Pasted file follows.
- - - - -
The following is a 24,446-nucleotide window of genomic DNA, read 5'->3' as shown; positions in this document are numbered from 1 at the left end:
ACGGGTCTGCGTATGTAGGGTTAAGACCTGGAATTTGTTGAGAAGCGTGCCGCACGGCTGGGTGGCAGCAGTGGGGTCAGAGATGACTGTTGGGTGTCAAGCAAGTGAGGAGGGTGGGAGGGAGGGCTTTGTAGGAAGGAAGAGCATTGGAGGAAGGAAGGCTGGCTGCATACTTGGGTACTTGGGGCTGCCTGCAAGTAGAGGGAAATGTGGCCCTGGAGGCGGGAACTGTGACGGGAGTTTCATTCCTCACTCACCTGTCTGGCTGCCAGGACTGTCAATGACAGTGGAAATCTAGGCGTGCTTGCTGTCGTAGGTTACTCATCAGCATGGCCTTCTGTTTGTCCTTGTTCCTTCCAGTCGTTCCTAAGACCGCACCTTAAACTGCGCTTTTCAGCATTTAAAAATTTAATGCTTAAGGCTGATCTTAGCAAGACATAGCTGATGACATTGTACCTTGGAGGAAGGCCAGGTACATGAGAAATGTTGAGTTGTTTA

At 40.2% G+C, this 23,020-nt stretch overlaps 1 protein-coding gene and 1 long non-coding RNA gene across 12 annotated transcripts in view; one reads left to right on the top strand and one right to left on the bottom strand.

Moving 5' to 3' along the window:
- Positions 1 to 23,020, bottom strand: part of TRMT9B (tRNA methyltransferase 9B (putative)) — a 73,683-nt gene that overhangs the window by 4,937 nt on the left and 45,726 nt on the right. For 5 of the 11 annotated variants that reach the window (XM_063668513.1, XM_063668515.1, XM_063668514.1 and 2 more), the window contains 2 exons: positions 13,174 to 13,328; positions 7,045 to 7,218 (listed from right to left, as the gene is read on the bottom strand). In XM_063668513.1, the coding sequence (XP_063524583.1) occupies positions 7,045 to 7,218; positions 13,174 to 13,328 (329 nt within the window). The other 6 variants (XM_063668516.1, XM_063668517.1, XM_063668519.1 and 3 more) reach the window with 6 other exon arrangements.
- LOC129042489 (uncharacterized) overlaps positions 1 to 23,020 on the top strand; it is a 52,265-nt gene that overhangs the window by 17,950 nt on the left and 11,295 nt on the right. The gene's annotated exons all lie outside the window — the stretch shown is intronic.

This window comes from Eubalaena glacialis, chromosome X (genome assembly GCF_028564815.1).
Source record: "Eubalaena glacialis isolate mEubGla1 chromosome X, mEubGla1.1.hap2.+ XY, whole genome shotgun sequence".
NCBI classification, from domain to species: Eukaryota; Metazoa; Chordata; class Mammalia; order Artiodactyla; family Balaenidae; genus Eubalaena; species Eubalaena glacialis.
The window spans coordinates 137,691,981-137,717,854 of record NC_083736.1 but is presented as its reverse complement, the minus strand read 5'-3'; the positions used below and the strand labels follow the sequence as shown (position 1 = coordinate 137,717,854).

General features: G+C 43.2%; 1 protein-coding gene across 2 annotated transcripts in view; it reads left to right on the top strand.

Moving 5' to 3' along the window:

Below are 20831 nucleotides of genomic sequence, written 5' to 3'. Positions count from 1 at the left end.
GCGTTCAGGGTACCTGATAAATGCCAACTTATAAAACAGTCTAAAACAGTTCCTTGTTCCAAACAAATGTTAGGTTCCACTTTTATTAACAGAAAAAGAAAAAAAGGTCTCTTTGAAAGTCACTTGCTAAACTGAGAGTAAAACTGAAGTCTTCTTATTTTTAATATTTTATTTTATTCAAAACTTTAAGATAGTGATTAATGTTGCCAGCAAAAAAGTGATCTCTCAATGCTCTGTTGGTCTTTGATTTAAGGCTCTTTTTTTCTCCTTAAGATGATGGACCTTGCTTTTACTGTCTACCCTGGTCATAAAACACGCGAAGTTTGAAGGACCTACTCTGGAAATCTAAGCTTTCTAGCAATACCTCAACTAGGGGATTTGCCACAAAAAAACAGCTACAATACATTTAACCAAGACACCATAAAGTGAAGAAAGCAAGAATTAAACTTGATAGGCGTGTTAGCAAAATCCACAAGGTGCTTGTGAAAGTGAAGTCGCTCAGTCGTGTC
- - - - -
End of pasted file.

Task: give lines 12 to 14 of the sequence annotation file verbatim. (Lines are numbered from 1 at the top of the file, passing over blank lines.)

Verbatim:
Moving 5' to 3' along the window:

Below are 20831 nucleotides of genomic sequence, written 5' to 3'. Positions count from 1 at the left end.
GCGTTCAGGGTACCTGATAAATGCCAACTTATAAAACAGTCTAAAACAGTTCCTTGTTCCAAACAAATGTTAGGTTCCACTTTTATTAACAGAAAAAGAAAAAAAGGTCTCTTTGAAAGTCACTTGCTAAACTGAGAGTAAAACTGAAGTCTTCTTATTTTTAATATTTTATTTTATTCAAAACTTTAAGATAGTGATTAATGTTGCCAGCAAAAAAGTGATCTCTCAATGCTCTGTTGGTCTTTGATTTAAGGCTCTTTTTTTCTCCTTAAGATGATGGACCTTGCTTTTACTGTCTACCCTGGTCATAAAACACGCGAAGTTTGAAGGACCTACTCTGGAAATCTAAGCTTTCTAGCAATACCTCAACTAGGGGATTTGCCACAAAAAAACAGCTACAATACATTTAACCAAGACACCATAAAGTGAAGAAAGCAAGAATTAAACTTGATAGGCGTGTTAGCAAAATCCACAAGGTGCTTGTGAAAGTGAAGTCGCTCAGTCGTGTC